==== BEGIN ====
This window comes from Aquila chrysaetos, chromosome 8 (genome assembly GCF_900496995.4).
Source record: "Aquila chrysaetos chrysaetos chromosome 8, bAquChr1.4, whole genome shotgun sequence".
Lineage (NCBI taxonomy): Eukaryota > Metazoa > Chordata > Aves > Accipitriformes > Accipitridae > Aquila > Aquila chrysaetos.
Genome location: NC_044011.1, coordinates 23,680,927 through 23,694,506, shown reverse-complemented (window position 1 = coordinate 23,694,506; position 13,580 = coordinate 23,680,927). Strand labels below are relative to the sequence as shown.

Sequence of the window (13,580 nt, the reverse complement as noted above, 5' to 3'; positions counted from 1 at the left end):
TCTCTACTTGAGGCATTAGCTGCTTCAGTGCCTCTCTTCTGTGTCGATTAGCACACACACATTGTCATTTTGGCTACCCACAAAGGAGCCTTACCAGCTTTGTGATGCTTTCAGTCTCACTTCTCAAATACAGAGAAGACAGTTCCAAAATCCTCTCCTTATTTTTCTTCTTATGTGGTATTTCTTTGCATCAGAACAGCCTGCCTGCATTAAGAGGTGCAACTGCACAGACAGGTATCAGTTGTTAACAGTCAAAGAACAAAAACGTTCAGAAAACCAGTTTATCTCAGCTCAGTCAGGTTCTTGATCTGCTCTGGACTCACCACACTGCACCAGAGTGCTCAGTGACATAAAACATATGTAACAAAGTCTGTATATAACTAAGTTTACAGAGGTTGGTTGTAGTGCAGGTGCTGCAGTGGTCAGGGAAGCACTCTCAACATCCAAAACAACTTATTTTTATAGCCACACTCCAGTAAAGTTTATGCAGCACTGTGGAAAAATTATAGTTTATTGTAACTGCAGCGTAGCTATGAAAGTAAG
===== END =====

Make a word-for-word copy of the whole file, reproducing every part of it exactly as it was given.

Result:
This window comes from Aquila chrysaetos, chromosome 8 (genome assembly GCF_900496995.4).
Source record: "Aquila chrysaetos chrysaetos chromosome 8, bAquChr1.4, whole genome shotgun sequence".
Lineage (NCBI taxonomy): Eukaryota > Metazoa > Chordata > Aves > Accipitriformes > Accipitridae > Aquila > Aquila chrysaetos.
Genome location: NC_044011.1, coordinates 23,680,927 through 23,694,506, shown reverse-complemented (window position 1 = coordinate 23,694,506; position 13,580 = coordinate 23,680,927). Strand labels below are relative to the sequence as shown.

Sequence of the window (13,580 nt, the reverse complement as noted above, 5' to 3'; positions counted from 1 at the left end):
TCTCTACTTGAGGCATTAGCTGCTTCAGTGCCTCTCTTCTGTGTCGATTAGCACACACACATTGTCATTTTGGCTACCCACAAAGGAGCCTTACCAGCTTTGTGATGCTTTCAGTCTCACTTCTCAAATACAGAGAAGACAGTTCCAAAATCCTCTCCTTATTTTTCTTCTTATGTGGTATTTCTTTGCATCAGAACAGCCTGCCTGCATTAAGAGGTGCAACTGCACAGACAGGTATCAGTTGTTAACAGTCAAAGAACAAAAACGTTCAGAAAACCAGTTTATCTCAGCTCAGTCAGGTTCTTGATCTGCTCTGGACTCACCACACTGCACCAGAGTGCTCAGTGACATAAAACATATGTAACAAAGTCTGTATATAACTAAGTTTACAGAGGTTGGTTGTAGTGCAGGTGCTGCAGTGGTCAGGGAAGCACTCTCAACATCCAAAACAACTTATTTTTATAGCCACACTCCAGTAAAGTTTATGCAGCACTGTGGAAAAATTATAGTTTATTGTAACTGCAGCGTAGCTATGAAAGTAAG